Originally posted here: https://theotherside.timsbrann-
Kids on Brooms
Before I get too far into this review I want to start off by saying how much I love the art by Heather Vaughan. It just fits, or more importantly sets, the tone of this book. This could have been a cheap "Harry Potter" knock off, but Vaughan's art makes it feel darker and more dangerous. The kids in her art have power, but they also have fear, and even a little hope. So kudos to Vaughan for really setting this book up for success from the cover and into the book.
Again for this review, I am considering the PDF from DriveThruRPG and the physical copy I picked up at my FLGS.
The game is 96 pages, roughly digest-sized. The art is full color and used to great effect. The layout is crisp and clean and very easy to read.
Kids on Brooms (KoB) is a new (newish) game from the same team that gave us Kids on Bikes. Authors Doug Levandowski and Jonathan Gilmour with artist Heather Vaughan. New to the team is author Spenser Starke. If Kids on Bikes was "Stranger Things" inspired then the obvious inspiration here for Kids on Brooms is Harry Potter. If it were only a Harry Potter pastiche then there would be nothing to offer us.
The game follows in the footsteps of many newer games in that narrative control is shared. The players help decide what is going on. So our Session 0 for this game is to have the players come up with their school. This can be just about anything to be honest, Harry Potter's Hogwarts is the obvious model, but I also got some solid Night School from Chilling Adventures of Sabrina as well. Also, I could see a Breakbills Academy easily being created here, though the characters in Magicians were older. These students are very much of the 12+, highschool age, variety.
The players create their school and even provide some background history and some rumors. It all looks rather fun to be honest. This section starts with the first of many questionnaires to do your world-building. None are very long, but they are rather helpful to have. I should point out that prior to this school building you are tasked with setting the boundaries of the gameplay. What is and what is not involved. A LOT of people think this is a means to stifle creativity. It is not. It is a means to keep everyone at the table comfortable and playing what they want. I mean a drug-fueled sex party prior to a big magical battle is not something you would find in Harry Potter, but it is the exact sort of thing that happens in Magicians or Sabrina.
Something else that is a nice added touch is talking about the systems of power in the game world. So figuring out things like "This form of bigotry exists (or doesn't) in the game world and is different/same/better/worse than the real world." To quote Magicians, "magic comes from pain." Happy people in that world are not spell-casters. Quentin, the star, was depressive and suicidal. The other characters had their own issues, or as Quentin would say "we are fucked in our own ways, as usual." To ignore this page is to rob your game of something that makes your world fuller.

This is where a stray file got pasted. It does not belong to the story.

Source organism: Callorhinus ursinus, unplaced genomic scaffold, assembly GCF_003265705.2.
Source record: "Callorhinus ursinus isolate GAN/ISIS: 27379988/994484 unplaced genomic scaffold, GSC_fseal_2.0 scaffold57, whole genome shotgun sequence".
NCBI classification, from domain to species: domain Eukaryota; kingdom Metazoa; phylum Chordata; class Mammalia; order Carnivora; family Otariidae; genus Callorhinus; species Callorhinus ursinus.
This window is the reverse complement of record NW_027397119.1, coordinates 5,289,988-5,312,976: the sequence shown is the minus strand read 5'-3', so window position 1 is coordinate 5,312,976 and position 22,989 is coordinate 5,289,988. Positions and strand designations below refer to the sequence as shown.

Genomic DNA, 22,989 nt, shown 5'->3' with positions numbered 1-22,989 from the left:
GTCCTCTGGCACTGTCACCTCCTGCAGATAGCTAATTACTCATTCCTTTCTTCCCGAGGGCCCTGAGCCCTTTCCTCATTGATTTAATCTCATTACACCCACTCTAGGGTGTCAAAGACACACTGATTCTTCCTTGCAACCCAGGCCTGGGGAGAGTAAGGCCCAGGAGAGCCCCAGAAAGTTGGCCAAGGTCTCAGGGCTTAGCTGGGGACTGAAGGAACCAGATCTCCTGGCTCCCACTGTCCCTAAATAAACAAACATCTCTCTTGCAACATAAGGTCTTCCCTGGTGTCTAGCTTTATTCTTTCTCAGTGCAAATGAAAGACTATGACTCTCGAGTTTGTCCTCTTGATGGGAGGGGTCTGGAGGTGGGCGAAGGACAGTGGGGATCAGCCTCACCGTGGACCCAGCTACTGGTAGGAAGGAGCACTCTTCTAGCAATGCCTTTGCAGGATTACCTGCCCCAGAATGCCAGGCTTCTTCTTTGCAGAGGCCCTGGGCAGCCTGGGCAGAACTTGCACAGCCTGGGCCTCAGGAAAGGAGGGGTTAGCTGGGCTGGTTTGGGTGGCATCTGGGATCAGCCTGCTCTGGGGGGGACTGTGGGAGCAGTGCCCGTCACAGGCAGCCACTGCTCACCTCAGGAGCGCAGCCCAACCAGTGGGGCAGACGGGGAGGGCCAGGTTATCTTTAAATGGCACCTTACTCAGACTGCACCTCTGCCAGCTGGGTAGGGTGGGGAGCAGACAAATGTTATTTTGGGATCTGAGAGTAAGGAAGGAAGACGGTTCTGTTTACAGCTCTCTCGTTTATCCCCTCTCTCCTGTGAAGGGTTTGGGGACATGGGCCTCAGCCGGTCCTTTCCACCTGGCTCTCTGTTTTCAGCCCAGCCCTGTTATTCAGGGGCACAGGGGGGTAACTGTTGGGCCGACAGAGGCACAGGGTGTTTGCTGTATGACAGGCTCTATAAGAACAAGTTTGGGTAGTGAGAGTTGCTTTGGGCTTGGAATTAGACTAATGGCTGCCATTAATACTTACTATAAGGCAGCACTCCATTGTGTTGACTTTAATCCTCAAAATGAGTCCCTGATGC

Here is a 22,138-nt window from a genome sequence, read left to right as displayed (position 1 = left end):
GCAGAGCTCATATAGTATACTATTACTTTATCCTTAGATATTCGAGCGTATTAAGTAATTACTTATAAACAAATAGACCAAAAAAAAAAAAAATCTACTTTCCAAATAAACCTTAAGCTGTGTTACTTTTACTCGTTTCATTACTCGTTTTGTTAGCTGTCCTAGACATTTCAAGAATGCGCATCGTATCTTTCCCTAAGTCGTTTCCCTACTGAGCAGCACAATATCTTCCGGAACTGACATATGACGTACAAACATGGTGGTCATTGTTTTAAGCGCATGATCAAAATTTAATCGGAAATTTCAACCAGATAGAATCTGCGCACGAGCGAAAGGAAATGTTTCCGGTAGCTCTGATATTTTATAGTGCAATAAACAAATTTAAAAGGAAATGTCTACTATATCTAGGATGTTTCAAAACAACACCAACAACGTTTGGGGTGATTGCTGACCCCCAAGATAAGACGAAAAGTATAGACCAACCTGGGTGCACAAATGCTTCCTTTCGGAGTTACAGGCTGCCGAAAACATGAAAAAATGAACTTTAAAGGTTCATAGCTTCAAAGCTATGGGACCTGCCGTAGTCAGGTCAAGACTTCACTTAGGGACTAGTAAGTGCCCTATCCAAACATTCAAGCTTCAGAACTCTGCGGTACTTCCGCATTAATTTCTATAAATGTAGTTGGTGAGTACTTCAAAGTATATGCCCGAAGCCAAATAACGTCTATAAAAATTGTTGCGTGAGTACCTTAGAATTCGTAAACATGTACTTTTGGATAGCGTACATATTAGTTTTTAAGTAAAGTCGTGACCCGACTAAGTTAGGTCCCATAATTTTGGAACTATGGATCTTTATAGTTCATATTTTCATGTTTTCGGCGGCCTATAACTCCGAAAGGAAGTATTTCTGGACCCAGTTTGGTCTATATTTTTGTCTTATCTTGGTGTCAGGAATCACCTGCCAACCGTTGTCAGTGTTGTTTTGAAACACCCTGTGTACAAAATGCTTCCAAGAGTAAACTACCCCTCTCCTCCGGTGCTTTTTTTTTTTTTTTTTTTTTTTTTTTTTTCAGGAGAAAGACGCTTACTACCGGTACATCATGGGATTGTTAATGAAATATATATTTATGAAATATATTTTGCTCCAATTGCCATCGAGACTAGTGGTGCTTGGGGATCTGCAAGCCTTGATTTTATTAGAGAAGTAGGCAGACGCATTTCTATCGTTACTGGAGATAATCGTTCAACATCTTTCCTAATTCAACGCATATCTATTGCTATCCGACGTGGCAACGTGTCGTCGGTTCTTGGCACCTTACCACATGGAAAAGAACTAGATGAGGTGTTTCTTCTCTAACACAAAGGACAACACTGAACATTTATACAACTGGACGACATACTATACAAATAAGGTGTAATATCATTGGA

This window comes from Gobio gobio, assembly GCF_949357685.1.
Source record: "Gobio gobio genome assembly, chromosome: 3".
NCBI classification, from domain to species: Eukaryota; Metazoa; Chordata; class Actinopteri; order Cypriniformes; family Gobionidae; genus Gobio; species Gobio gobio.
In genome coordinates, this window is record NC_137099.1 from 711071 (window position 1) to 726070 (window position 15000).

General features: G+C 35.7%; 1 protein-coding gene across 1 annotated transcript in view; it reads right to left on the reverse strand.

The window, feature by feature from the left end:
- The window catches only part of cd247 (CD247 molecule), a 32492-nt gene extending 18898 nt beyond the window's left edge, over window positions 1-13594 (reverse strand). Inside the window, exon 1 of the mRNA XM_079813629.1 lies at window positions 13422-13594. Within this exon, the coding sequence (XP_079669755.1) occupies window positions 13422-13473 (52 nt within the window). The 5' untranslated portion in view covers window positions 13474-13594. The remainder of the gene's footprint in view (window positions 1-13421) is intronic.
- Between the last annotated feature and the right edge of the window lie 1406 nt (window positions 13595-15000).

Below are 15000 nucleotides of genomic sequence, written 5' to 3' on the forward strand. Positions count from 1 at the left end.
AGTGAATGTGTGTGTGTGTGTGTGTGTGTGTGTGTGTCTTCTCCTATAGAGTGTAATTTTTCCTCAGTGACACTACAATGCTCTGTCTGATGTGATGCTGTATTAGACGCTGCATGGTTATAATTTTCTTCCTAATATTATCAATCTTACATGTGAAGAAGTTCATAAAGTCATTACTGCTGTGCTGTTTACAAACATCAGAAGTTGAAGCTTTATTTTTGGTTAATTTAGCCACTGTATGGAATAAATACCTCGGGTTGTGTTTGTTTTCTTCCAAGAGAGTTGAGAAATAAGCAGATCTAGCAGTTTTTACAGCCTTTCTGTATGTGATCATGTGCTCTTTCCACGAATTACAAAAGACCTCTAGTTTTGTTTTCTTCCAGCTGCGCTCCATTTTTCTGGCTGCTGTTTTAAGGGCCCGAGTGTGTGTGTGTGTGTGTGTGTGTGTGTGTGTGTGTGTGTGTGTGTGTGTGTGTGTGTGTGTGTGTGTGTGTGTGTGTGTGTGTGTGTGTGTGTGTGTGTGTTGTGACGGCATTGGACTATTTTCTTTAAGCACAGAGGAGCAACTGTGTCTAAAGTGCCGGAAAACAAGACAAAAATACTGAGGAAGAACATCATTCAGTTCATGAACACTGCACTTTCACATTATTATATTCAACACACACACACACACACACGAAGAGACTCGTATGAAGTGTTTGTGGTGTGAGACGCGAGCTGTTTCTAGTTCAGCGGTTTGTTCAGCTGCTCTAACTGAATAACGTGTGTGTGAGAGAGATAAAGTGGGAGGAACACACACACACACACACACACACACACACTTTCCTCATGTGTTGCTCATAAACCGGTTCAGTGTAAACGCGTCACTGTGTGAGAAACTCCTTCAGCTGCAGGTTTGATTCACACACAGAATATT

Character creation is equally a group effort, though the mechanic's piece of it is largely up to the player. The player selects one of the Tropes from the end of the book, these are only starting points and are more flexible than say a D&D Class. You introduce your character (after all they are young and this is the first day of class) and then you answer some questions about your character to build up the relationships.
Mechanics wise your six abilities, Brains, Brawn, Fight, Flight, Charm, and Grit are all given a die type; d4 to d20, with d10 being average. You roll on these dice for these abilities to get above a target number set by the Game Master.
As expected there are ways to modify your rolls and even sometimes get a reroll (a "Lucky Break"). The "classes" (not D&D, but academic levels) also gain some benefits. You also gain some strengths and flaws. So if it sounds like there are a lot of ways to describe your character then yes! There is.
There is a chapter on Magic and this game follows a streamlined version of the Mage-like (as opposed to D&D-like, or WitchCraftRPG-like) magic system. You describe the magic effect and the GM adjudicated how it might work. Say my witch Taryn wants to move a heavy object. Well that would be a Brawn roll, but I say that since her Brawn is lower and instead I think her Grit should come into play. So that is how it works. Rather nice really.
At this point, I should say that you are not limited to playing students. You can also play younger faculty members too.
Filling out the details of your character involves answering some questions and getting creative with other ideas. You also fill out your class schedule, since there are mechanical benefits to taking some classes.
The mechanics as mentioned are simple. Roll higher than the difficulty. Difficulty levels are given on page 45, but range from 1 to 2 all the way up to 20 or more. Rolls and difficulties can be modified by almost anything. The first game might involve the looking up of mods and numbers for a bit, but it gets very natural very quickly. As expected there are benefits to success above and beyond the target difficulty numbers and consequences for falling short of the numbers.
Some threats are covered and there is a GM section. But since a lot of the heavy lifting on this game is in the laps of the players the GM section is not long.
There is also a Free Edition of Kids on Brooms if you want to see what the game is about. It has enough to get you going right away.
[5 of 5 Stars!]